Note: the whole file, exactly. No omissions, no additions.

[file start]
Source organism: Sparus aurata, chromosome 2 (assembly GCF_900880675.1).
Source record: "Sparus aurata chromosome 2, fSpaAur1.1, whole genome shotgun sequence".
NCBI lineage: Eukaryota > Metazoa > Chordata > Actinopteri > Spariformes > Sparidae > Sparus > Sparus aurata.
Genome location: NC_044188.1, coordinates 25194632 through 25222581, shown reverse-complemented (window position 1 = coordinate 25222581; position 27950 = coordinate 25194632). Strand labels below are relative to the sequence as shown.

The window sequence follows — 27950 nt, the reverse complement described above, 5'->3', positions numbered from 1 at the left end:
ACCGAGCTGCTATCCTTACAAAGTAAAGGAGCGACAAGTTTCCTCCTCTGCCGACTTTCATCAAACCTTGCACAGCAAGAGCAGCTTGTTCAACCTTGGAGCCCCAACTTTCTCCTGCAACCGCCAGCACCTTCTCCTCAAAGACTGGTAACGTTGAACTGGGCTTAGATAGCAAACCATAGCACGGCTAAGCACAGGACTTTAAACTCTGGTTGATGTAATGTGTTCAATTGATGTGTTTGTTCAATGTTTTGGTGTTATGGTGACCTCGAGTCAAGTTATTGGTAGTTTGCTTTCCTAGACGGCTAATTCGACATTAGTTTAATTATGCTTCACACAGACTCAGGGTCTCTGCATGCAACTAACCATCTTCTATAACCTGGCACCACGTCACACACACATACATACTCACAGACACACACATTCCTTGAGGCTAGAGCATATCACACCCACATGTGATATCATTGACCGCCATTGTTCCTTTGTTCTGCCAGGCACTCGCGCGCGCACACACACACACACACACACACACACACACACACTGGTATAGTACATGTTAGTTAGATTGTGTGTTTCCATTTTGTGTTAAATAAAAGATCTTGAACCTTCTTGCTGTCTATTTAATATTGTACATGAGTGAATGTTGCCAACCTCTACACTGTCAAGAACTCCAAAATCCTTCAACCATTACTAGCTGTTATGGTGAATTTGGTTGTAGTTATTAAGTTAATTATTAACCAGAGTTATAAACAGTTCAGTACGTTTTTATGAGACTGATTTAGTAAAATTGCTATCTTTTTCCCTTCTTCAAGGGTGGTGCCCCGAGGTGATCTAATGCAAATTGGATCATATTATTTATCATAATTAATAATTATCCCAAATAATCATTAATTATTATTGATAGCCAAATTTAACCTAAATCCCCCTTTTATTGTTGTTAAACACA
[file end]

Source organism: Sparus aurata, chromosome 2 (assembly GCF_900880675.1).
Source record: "Sparus aurata chromosome 2, fSpaAur1.1, whole genome shotgun sequence".
NCBI lineage: Eukaryota > Metazoa > Chordata > Actinopteri > Spariformes > Sparidae > Sparus > Sparus aurata.
Genome location: NC_044188.1, coordinates 25194632 through 25222581, shown reverse-complemented (window position 1 = coordinate 25222581; position 27950 = coordinate 25194632). Strand labels below are relative to the sequence as shown.

The window sequence follows — 27950 nt, the reverse complement described above, 5'->3', positions numbered from 1 at the left end:
ACCGAGCTGCTATCCTTACAAAGTAAAGGAGCGACAAGTTTCCTCCTCTGCCGACTTTCATCAAACCTTGCACAGCAAGAGCAGCTTGTTCAACCTTGGAGCCCCAACTTTCTCCTGCAACCGCCAGCACCTTCTCCTCAAAGACTGGTAACGTTGAACTGGGCTTAGATAGCAAACCATAGCACGGCTAAGCACAGGACTTTAAACTCTGGTTGATGTAATGTGTTCAATTGATGTGTTTGTTCAATGTTTTGGTGTTATGGTGACCTCGAGTCAAGTTATTGGTAGTTTGCTTTCCTAGACGGCTAATTCGACATTAGTTTAATTATGCTTCACACAGACTCAGGGTCTCTGCATGCAACTAACCATCTTCTATAACCTGGCACCACGTCACACACACATACATACTCACAGACACACACATTCCTTGAGGCTAGAGCATATCACACCCACATGTGATATCATTGACCGCCATTGTTCCTTTGTTCTGCCAGGCACTCGCGCGCGCACACACACACACACACACACACACACACACACACTGGTATAGTACATGTTAGTTAGATTGTGTGTTTCCATTTTGTGTTAAATAAAAGATCTTGAACCTTCTTGCTGTCTATTTAATATTGTACATGAGTGAATGTTGCCAACCTCTACACTGTCAAGAACTCCAAAATCCTTCAACCATTACTAGCTGTTATGGTGAATTTGGTTGTAGTTATTAAGTTAATTATTAACCAGAGTTATAAACAGTTCAGTACGTTTTTATGAGACTGATTTAGTAAAATTGCTATCTTTTTCCCTTCTTCAAGGGTGGTGCCCCGAGGTGATCTAATGCAAATTGGATCATATTATTTATCATAATTAATAATTATCCCAAATAATCATTAATTATTATTGATAGCCAAATTTAACCTAAATCCCCCTTTTATTGTTGTTAAACACA